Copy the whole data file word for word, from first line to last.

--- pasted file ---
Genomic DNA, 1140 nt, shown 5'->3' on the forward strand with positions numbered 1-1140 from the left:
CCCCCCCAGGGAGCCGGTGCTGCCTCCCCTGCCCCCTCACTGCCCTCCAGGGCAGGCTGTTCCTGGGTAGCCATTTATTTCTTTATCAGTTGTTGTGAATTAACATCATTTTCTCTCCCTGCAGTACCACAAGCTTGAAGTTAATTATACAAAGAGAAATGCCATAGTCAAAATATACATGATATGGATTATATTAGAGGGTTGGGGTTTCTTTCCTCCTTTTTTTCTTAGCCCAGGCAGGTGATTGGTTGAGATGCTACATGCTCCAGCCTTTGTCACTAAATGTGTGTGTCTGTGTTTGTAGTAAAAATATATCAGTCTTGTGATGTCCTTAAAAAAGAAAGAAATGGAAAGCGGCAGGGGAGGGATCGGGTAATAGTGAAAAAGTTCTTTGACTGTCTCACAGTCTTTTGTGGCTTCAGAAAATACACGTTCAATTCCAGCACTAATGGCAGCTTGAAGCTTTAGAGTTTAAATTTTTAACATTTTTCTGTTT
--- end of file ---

Genomic DNA, 1140 nt, shown 5'->3' on the forward strand with positions numbered 1-1140 from the left:
CCCCCCCAGGGAGCCGGTGCTGCCTCCCCTGCCCCCTCACTGCCCTCCAGGGCAGGCTGTTCCTGGGTAGCCATTTATTTCTTTATCAGTTGTTGTGAATTAACATCATTTTCTCTCCCTGCAGTACCACAAGCTTGAAGTTAATTATACAAAGAGAAATGCCATAGTCAAAATATACATGATATGGATTATATTAGAGGGTTGGGGTTTCTTTCCTCCTTTTTTTCTTAGCCCAGGCAGGTGATTGGTTGAGATGCTACATGCTCCAGCCTTTGTCACTAAATGTGTGTGTCTGTGTTTGTAGTAAAAATATATCAGTCTTGTGATGTCCTTAAAAAAGAAAGAAATGGAAAGCGGCAGGGGAGGGATCGGGTAATAGTGAAAAAGTTCTTTGACTGTCTCACAGTCTTTTGTGGCTTCAGAAAATACACGTTCAATTCCAGCACTAATGGCAGCTTGAAGCTTTAGAGTTTAAATTTTTAACATTTTTCTGTTT